Early detection of highly pathogenic influenza viruses
Lack of appropriate drugs and vaccines during the influenza A virus pandemic in 2009, the recent Ebola epidemic in West Africa, as well as the ongoing Middle Eastern Respiratory Syndrome-Coronavirus outbreak demonstrates that the world is only insufficiently prepared for global attacks of emerging infectious diseases and that the handling of such threats remains a great challenge.
Highly pathogenic avian influenza viruses of the H5N1-type represent one of the most serious threats for the human population. Although the virus has only occasionally been transmitted to humans yet, it results in diseases with a mortality rate of up to 60 percent. There are indications for the H5N1 viruses' mutation towards a more easy transmission to humans. This is especially true for Egypt, which could possibly become a potential epicenter of a new influenza pandemic. A better understanding of the molecular basis of the evolution of IAV is therefore of outmost importance for an early detection of highly pathogenic IAV and the efficient fight and control of possible epidemic or even pandemic outbreaks. A multidisciplinary research team, including scholars from the Institute of Medical Virology at Justus Liebig University Giessen, has recently developed a tool, which is suitable to identify candidate pandemic influenza viruses circulating in animal hosts.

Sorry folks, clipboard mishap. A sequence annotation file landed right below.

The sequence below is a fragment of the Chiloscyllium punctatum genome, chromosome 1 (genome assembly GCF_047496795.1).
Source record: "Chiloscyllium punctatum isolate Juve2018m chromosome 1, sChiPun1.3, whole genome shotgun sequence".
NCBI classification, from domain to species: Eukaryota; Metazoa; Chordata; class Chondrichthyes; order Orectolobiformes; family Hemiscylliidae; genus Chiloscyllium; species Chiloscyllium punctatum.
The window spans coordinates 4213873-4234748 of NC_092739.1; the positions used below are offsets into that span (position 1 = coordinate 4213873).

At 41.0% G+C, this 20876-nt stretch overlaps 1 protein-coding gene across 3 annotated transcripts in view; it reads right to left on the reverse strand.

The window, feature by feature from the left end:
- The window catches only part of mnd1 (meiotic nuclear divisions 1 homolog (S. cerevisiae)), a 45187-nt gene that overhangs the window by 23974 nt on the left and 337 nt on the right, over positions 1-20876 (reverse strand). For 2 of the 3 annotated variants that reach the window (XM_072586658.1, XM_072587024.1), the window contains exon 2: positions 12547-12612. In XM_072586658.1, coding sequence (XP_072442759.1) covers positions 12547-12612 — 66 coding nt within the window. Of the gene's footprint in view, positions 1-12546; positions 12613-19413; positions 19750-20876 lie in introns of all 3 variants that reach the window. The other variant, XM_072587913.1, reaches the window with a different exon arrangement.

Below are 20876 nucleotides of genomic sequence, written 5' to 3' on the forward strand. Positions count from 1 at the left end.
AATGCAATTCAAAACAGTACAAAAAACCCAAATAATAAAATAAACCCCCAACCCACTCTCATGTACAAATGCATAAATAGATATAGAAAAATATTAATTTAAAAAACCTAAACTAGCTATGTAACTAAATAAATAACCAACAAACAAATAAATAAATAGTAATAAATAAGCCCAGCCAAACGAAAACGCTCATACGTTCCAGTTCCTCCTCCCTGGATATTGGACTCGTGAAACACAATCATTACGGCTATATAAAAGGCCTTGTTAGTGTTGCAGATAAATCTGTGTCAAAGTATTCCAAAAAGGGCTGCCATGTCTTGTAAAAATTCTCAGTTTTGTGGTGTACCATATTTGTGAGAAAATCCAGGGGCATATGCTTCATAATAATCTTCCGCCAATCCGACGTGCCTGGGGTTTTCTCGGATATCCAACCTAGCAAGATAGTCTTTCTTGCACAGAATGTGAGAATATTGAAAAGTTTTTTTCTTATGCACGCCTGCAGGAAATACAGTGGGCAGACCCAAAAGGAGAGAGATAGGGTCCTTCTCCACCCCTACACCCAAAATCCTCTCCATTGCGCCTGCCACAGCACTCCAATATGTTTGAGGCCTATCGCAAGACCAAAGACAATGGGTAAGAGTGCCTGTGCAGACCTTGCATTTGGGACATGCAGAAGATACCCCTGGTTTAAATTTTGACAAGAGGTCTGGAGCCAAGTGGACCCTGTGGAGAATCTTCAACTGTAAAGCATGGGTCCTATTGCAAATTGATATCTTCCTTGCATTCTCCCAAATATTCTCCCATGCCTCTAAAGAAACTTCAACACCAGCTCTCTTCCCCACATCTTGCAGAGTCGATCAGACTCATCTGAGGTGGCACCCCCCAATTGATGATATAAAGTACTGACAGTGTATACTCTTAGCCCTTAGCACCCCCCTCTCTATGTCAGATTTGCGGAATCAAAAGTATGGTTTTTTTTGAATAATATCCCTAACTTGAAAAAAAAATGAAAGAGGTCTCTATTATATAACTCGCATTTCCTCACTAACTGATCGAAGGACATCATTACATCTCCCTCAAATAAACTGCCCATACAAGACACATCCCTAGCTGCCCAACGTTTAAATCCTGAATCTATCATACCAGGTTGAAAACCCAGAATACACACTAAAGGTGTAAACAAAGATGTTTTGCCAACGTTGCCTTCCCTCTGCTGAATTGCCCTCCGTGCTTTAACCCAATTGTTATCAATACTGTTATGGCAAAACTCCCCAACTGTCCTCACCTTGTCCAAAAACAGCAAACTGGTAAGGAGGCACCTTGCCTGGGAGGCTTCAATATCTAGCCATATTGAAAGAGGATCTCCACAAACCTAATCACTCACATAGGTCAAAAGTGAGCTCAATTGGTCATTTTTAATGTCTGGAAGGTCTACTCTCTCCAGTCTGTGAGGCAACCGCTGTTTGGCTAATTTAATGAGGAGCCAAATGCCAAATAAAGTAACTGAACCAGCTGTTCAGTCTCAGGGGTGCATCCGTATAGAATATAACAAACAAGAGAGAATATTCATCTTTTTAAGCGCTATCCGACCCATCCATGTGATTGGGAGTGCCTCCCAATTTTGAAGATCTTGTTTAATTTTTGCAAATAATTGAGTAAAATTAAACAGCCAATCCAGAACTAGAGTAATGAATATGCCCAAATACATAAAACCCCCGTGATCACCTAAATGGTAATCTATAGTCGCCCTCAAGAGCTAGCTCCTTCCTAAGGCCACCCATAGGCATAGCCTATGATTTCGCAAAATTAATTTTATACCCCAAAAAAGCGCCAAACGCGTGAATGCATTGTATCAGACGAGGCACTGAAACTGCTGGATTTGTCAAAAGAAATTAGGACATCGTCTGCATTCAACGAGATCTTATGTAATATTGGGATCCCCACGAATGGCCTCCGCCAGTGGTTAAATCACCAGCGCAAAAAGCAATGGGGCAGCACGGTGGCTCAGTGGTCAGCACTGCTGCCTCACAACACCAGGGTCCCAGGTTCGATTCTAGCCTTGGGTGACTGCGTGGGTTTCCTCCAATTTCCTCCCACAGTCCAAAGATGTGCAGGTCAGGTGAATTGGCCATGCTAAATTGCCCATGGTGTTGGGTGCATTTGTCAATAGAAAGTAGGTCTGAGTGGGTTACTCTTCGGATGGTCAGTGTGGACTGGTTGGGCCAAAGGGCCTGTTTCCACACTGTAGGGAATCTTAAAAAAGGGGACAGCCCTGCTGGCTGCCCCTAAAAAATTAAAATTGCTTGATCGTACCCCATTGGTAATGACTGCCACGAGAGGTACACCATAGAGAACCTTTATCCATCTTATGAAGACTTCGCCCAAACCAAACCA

On the basis of a combined application of a computational technique (ISM) and experimental molecular virological methods, the research team from Germany and Serbia was able to develop and validate a new tool to predict possible biological effects resulting from naturally occurring mutations as they are found for example in H5N1 viruses in Egypt. Thus, the ISM technique can help to identify those influenza viruses circulating in animal hosts that could efficiently transmit to humans and therewith possess a possible pandemic potential. The research team involves the Institute of Medical Virology (JLU), the Georg-Speyer-Haus—Institute for Tumor Biology and Experimental Therapy (Frankfurt am Main), the Robert-Koch-Institute, Division for HIV and other Retroviruses (Berlin) as well as the Centre for Multidisciplinary Research, Institute of Nuclear Sciences VINCA (Belgrade, Serbia).
In spite of various advances in the last years, there are still substantial gaps regarding the genetic information, epidemiology and pathobiology of H5N1-IAV in humans. "Our data opens the possibility to develop a new tool for the assessment of pandemic risks associated with specific influenza viruses", says Prof. Dr. Stephan Pleschka (Institute of Medical Virology at JLU), leading author of the study. "It could thereby provide a better preparation against potential pandemics. This especially concerns the development of a pre-pandemic vaccine, which might add to the prevention of the negative impacts of newly emerging influenza viruses."